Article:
Busted

This weekend, The Cherubs learned that their New Mom knows nothing about grammar. Even though she’s a writer. They are horrified.

#1 Cherub came home with a worksheet on homophones. “What’s a homophone?” I asked. I thought it might be a project for his tech-ed class. He stared at me, wide eyed. “You don’t know?” he asked. “But…you’re a WRITER!”

Yep.

A few minutes later #2 Cherub came in and pulled out her homework. “I don’t understand this,” she said. “I have to identify all the predicates…”

“Let me see,” I said, buying time. I can usually figure things out by context, which is how I survived middle school the first time. But this worksheet had no instructions. “I think you’re supposed to find the verbs,” I said.  Then I went the bathroom, where I Googled predicate to see what the heck it was. Sure enough, VERBS. (Or verby-phrases, but whatever. Close enough.) I was able to steer her around some mistakes (“Nope, it can’t be the island,” I said. “It’s not possible for you or me to island, so that can’t be it…”) and help her complete her homework.

But why are these things, things?

Why do we have entire lessons on homophones, when we can just say, “English is a weird language where some words mean two different things. They might or might not be spelled the same way. You’ll spend the rest of your life figuring this out, and feeling self conscious about the whole There/They’re/Their thing. Good luck with that.”

Why predicates? Aren’t verbs enough?

And for the love of all that’s Holy, WHY do we need similes AND analogies AND metaphors? Can’t we please just compare things???

The hardest part of this for me isn’t the actual homework. (Even though now, when #1 Cherub asks me a homework-related question, he adds, “But you probably won’t know…” To which I reply, “Well, you’re probably right.”) The challenge is being in the place in life where I know how little some of this matters.

I learned to write by reading (and having a couple of mentors who gave simple rules like, “Don’t put the ly words there. They always go here.”) I’ve never understood math beyond basic arithmetic & geometry. And that health class where the mortified football coach talked to us about the various treatments for STDs? That was a waste of everyone’s time. I look back on the fun I had in junior high & high school – how my primary focus was on what I would wear each day, how many spins I could do without falling over when I tossed my baton in the air, and conjugating French verbs (I LOVED French class) – and I’m glad I didn’t worry too much about that whole chemistry thing.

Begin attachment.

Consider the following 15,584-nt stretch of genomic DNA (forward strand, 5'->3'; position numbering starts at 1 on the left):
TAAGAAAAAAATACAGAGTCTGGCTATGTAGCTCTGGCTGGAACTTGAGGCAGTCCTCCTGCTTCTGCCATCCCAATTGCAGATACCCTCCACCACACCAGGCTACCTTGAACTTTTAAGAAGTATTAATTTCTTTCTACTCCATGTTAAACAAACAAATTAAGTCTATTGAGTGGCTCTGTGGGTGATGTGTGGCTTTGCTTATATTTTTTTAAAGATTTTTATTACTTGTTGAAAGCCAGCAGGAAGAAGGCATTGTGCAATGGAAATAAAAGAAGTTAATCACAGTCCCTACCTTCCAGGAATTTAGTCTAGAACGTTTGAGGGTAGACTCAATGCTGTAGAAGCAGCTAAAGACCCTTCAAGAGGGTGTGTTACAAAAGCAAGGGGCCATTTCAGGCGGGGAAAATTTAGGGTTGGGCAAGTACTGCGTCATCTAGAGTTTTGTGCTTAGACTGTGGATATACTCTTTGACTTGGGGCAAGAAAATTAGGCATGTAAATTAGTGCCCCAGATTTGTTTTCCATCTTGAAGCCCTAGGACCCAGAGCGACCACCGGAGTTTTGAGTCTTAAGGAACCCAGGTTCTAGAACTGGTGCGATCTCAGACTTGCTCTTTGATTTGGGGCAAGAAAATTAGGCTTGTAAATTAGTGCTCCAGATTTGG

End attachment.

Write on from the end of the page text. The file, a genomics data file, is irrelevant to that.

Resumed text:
This is not what good parents tell their children.

I hate just complaining about how things are dumb and should be different. (Okay that’s not true. I like it very much. It feels good to complain about how things are dumb and should be different. But I hate the results of indulging this pleasure with too much frequency, how it makes me grumpy and self-righteous. So I’m merging this two-part process into one so I can skip right to the “Gee Trish, you should at least TRY to improve and grow” stage.)  I want to be someone who says instead, “Maybe this would work better?”

I just don’t know what this is.

Steve and I met our Cherubs in April. To say that we haven’t given much though to our philosophy of middle school education is an understatement. But now I’m wondering: what do I want The Cherubs to take away from these years of school? What do they NEED to know? What are the building blocks that are essential to someday support a launch pad?

(And how many people are judging me right now because “to someday support” is such terrible sentence structure?)

Thankfully, The Cherubs are very aware of the importance of school. They have an impressive level of internal motivation about their education. For now, I think my job is not to mess this up.

So if my kids ever joke to you about how their mom spends the better part of every afternoon in the bathroom, you’ll know the secret: I’m in there Googling, trying to keep a straight face so I can “help” them with their homework.

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4 thoughts on “Busted

  1. alimison says:

    I love this, Trish, and totally agree with you. There’s got to be a way to teach kids how to function in a literate world without turning this into inculcating them with rule after rule, many of which are NOT rules but were made up by someone who thought English should be more like Latin (eg the “to someday support” example). All the great authors know how to bend the rules, because they have a love for language rather than an obsessive need to control it.

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